The Eco Hero Award, brought to you by Craghoppers, recognises individuals that have taken environmental action within their chosen sport or outdoor pursuit, and encouraged others to follow their example.

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If you’re a nominee, consider yourself cordially invited to our annual awards ceremony on the evening of Wednesday 1 February 2023 in the Sugar Club, Dublin. We are thrilled skinny to announce that our fab sponsors are on board to help us celebrate all that is great and good about the Irish adventure scene, so it’s guaranteed to be a good party. Our hugely generous title sponsor is Sport Ireland. And our other supporting sponsors are #2MinuteBeachClean, #2MinuteStreetClean, CraghoppersLeave No Trace, Hiiker, Salewa and Collen Construction.

For everyone else, a limited number of tickets are on sale here. Subscribe to our email newsletter on our homepage to hear more about the Outsider Awards 2022.

We were bowled over by both the quality and quantity of the stories you sent us. So sit down, make yourself comfortable and read the spine-tingling and inspirational stories of these extraordinary people who are now officially on the long list of nominees for the #OutsiderAwards.

Cindy Doyle and Ronan Mullen,

Small business owners of, Wicklow-based Cindy Doyle and Ronan Mullen have been running their company since 1999. The company’s mission is to provide a range of high-quality, professionally run outdoor activities and training courses to adult and youth groups. 

Cindy and Ronan became members of the EOCA (European Outdoor Conservation Association) and did an annual fundraiser for them, but they knew it wasn’t enough. So, they joined Sustainable Travel Ireland for support to do more and Cindy says this organisation has been wonderfully supportive in terms of training and guidelines. The duo started measuring their impact on the planet as opposed to going by feel…and they are now on a pathway to go from intermediate to gold membership. 

One recent dilemma they faced was when they opened their retail store in 2017. “We were so green (excuse the pun!),” Cindy says. “We had no idea the sheer volume of waste generated in terms of soft and single-use plastics.” So they leveraged their naivety and just kept asking what they could do to improve things. Actions that they have implemented both in their store and their adventure business include: a zero tolerance policy for single-use plastic drinks bottles, hiring out expedition and camping kit, reselling used rental equipment while it is still in excellent condition or donating what cannot be sold to reputable charities and reusing packaging.

The couple has always tried to make a difference—to be mindful of what they buy, use, do. “That’s not always easy, but even small changes in your life can have an impact.” 

Flossie Donnelly, Flossie and the Beach Cleaners

At the tender age of 15, Flossie Donnelly has already achieved a lot. A TY pupil of St. Andrews school in Booterstown, Dublin, she started a beach cleaning club when she was nine and in 2018 she did two fundraisers to get the first two sea bins installed in Ireland. The same year, she organised a march for the oceans where 500 people attended and also gave a Ted Talk in Dun Laoghaire. Inspired when she heard a speech by Greta Thunberg, she started climate striking weekly in Ireland. 

The following year Flossie spoke in front of 12,000 people at the global climate strike and, together with her mum Harriet, started Flossie and the Beach Cleaners as a charity. The charity’s aim is to educate junior school students all over Ireland about beach cleaning and climate change.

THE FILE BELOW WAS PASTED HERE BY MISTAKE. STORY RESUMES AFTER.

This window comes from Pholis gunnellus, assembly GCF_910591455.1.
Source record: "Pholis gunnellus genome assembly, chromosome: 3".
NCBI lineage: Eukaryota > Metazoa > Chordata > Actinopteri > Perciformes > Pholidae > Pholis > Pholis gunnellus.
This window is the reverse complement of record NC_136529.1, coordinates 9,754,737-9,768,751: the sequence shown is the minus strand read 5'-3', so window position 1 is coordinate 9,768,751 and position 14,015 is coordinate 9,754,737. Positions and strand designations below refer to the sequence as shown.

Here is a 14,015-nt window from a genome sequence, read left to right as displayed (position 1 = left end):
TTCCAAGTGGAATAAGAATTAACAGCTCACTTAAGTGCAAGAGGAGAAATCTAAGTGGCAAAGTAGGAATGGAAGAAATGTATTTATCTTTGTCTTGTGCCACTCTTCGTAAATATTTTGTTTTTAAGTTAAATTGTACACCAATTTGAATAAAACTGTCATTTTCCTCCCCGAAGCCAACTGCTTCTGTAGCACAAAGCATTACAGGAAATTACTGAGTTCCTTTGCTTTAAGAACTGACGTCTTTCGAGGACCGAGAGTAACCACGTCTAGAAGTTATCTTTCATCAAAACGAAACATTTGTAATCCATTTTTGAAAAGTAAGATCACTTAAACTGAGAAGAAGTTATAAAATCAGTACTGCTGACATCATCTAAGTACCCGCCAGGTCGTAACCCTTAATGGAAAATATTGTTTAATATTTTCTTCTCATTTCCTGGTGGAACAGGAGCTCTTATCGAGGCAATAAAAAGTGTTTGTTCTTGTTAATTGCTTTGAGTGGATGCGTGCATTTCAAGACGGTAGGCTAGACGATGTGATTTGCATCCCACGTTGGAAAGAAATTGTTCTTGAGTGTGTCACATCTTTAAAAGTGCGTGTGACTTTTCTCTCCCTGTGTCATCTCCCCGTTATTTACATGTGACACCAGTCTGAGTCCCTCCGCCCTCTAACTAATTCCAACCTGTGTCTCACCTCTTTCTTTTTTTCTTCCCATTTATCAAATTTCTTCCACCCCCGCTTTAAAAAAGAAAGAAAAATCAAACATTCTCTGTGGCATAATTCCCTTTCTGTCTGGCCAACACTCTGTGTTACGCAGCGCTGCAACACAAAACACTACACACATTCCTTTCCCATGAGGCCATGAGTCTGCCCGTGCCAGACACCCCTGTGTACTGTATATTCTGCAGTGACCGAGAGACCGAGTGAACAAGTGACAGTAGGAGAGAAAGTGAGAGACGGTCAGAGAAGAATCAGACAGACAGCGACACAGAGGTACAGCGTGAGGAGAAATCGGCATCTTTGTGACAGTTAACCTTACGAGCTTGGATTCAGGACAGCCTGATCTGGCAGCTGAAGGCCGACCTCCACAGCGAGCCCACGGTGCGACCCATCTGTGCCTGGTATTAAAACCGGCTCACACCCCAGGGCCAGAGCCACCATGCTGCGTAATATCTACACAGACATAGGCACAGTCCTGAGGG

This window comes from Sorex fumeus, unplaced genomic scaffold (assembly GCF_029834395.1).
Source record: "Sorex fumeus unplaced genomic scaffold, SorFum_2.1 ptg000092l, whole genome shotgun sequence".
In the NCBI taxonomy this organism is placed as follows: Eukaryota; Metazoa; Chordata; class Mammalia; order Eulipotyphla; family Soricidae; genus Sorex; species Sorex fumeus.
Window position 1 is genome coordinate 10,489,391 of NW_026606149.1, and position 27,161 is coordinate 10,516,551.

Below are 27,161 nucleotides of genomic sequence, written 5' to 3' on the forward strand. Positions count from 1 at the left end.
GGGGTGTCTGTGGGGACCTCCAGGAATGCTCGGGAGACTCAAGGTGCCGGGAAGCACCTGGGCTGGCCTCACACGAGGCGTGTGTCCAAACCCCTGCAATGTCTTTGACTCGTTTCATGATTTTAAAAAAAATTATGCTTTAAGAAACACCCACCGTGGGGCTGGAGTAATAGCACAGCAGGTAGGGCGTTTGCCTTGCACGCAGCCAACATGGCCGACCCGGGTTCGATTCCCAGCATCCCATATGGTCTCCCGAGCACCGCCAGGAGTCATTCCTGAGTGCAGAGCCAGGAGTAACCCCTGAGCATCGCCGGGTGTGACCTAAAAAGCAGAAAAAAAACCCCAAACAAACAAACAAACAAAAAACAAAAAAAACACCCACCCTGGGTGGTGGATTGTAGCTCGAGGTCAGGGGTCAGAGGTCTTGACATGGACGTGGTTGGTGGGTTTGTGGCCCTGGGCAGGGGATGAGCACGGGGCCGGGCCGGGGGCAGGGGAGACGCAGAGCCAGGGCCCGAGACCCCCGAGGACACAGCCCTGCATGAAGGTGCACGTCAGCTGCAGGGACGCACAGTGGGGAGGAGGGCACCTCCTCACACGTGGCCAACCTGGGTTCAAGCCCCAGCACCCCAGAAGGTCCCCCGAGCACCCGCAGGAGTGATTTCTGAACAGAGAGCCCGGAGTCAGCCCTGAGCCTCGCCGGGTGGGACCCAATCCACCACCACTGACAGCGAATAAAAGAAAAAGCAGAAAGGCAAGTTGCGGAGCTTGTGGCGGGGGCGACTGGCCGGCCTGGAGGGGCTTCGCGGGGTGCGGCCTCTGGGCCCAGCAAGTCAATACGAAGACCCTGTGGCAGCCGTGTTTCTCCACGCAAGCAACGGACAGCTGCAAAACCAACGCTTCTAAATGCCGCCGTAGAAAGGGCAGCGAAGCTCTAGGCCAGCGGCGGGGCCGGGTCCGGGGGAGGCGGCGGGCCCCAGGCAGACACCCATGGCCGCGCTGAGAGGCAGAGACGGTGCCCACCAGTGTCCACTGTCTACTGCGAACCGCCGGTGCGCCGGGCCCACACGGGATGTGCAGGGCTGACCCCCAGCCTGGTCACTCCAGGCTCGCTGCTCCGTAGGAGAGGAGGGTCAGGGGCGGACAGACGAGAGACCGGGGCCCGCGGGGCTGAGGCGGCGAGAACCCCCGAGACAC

So what prompted all this activity? “When I was eight years old, I went on holiday to Thailand with my parents. My mum and I went kayaking and all I could see was plastic floating on the surface…so I decided to fill the kayaks up with rubbish.” When she got back to Ireland, she thought it would be different, but whenever she went to the beach she would end up picking up rubbish. 

“I’ve always loved the sea and knowing that there is a whole world underneath the water has always fascinated me. Ireland is rich in marine life so knowing that the sea is choked in plastic breaks my heart.” Her charity travels all around Ireland to deliver school workshops about plastic pollution and it organises an environmental trip to Indonesia every year for TY students.


Ian Davis, The Pure Project 

The Pure (Protecting Uplands & Rural Environments) Project was established more than 16 years ago, and has proven to be a very successful environmental initiative. It’s the first regional partnership initiative established in Ireland to combat fly-tipping/illegal dumping and was officially launched in September 2006.

The Pure Mile, an environmental, community and heritage initiative, was established by the Pure Project, of which Ian is director. The initiative encourages communities and groups living in rural areas to adopt a mile, or miles, of road, and keep this area litter/rubbish free. As well as the Pure Mile, Ian has initiated a diverse range of projects to create environmental awareness.  

In the first year of the Pure Mile, he had 5 areas involved. Over the years, the project has grown extensively, and now there are thousands of Pure Mile Volunteers, with more than 200 communities, individuals and groups from all over Wicklow, South Dublin, and Dun Laoghaire. 

“The Pure Mile is the perfect opportunity for communities and groups who want to make a positive contribution to their locality and environment,” says Ian. 

Ian provides all groups with Pure Mile signage, bags, high-vis vests, gloves and litter pickers. And the Pure Truck removes the rubbish collected by groups.  

The Pure Truck is on the road every day and since the project was established, 3,700 tonnes of rubbish has been collected from more than 13,500 illegal dumping sites in the Wicklow/Dublin Uplands. “If you lined up all these bags on the road, they would stretch all the way from Dublin to Dingle.” Wow…that’s a lot of rubbish. Kudos to Ian and all the volunteers for this fantastic service. 


Peter O’Donnell, Clean Coasts

Peter has been involved with Clean Coasts since 2012 and this year took the honour of Individual of the Year in their Ocean Hero Awards. He originally joined Clean Coasts because he felt there was an unsightly volume of pollution on our shores. Visitors to Arranmore Island, Co. Donegal, where Peter lives, would regularly comment on it, so he felt he should do something about it.